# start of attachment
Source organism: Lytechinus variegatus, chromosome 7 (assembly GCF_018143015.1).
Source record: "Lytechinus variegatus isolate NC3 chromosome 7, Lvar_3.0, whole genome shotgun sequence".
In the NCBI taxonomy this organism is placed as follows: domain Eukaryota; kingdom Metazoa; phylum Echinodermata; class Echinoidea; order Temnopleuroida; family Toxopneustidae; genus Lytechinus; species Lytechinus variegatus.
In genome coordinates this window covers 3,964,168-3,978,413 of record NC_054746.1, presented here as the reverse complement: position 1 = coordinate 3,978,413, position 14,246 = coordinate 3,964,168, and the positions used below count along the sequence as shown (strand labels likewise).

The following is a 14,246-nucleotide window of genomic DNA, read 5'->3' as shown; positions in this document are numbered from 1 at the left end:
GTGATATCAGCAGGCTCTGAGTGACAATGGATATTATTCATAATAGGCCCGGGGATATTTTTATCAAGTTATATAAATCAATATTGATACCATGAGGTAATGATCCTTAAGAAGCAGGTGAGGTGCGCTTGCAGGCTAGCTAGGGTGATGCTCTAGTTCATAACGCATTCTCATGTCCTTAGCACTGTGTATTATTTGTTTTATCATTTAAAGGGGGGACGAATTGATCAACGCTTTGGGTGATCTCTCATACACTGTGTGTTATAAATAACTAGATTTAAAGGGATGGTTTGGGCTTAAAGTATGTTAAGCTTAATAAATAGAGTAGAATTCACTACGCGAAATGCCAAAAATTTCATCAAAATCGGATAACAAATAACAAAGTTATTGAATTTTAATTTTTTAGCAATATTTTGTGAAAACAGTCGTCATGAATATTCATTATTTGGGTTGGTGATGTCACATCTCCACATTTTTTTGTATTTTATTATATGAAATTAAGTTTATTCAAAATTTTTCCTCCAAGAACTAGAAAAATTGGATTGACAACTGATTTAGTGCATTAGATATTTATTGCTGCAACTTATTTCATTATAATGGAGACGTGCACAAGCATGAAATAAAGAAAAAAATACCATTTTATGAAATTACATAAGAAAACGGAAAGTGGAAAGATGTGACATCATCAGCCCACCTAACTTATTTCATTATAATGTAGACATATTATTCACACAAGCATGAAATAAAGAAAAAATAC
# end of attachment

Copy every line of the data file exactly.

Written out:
Source organism: Lytechinus variegatus, chromosome 7 (assembly GCF_018143015.1).
Source record: "Lytechinus variegatus isolate NC3 chromosome 7, Lvar_3.0, whole genome shotgun sequence".
In the NCBI taxonomy this organism is placed as follows: domain Eukaryota; kingdom Metazoa; phylum Echinodermata; class Echinoidea; order Temnopleuroida; family Toxopneustidae; genus Lytechinus; species Lytechinus variegatus.
In genome coordinates this window covers 3,964,168-3,978,413 of record NC_054746.1, presented here as the reverse complement: position 1 = coordinate 3,978,413, position 14,246 = coordinate 3,964,168, and the positions used below count along the sequence as shown (strand labels likewise).

The following is a 14,246-nucleotide window of genomic DNA, read 5'->3' as shown; positions in this document are numbered from 1 at the left end:
GTGATATCAGCAGGCTCTGAGTGACAATGGATATTATTCATAATAGGCCCGGGGATATTTTTATCAAGTTATATAAATCAATATTGATACCATGAGGTAATGATCCTTAAGAAGCAGGTGAGGTGCGCTTGCAGGCTAGCTAGGGTGATGCTCTAGTTCATAACGCATTCTCATGTCCTTAGCACTGTGTATTATTTGTTTTATCATTTAAAGGGGGGACGAATTGATCAACGCTTTGGGTGATCTCTCATACACTGTGTGTTATAAATAACTAGATTTAAAGGGATGGTTTGGGCTTAAAGTATGTTAAGCTTAATAAATAGAGTAGAATTCACTACGCGAAATGCCAAAAATTTCATCAAAATCGGATAACAAATAACAAAGTTATTGAATTTTAATTTTTTAGCAATATTTTGTGAAAACAGTCGTCATGAATATTCATTATTTGGGTTGGTGATGTCACATCTCCACATTTTTTTGTATTTTATTATATGAAATTAAGTTTATTCAAAATTTTTCCTCCAAGAACTAGAAAAATTGGATTGACAACTGATTTAGTGCATTAGATATTTATTGCTGCAACTTATTTCATTATAATGGAGACGTGCACAAGCATGAAATAAAGAAAAAAATACCATTTTATGAAATTACATAAGAAAACGGAAAGTGGAAAGATGTGACATCATCAGCCCACCTAACTTATTTCATTATAATGTAGACATATTATTCACACAAGCATGAAATAAAGAAAAAATAC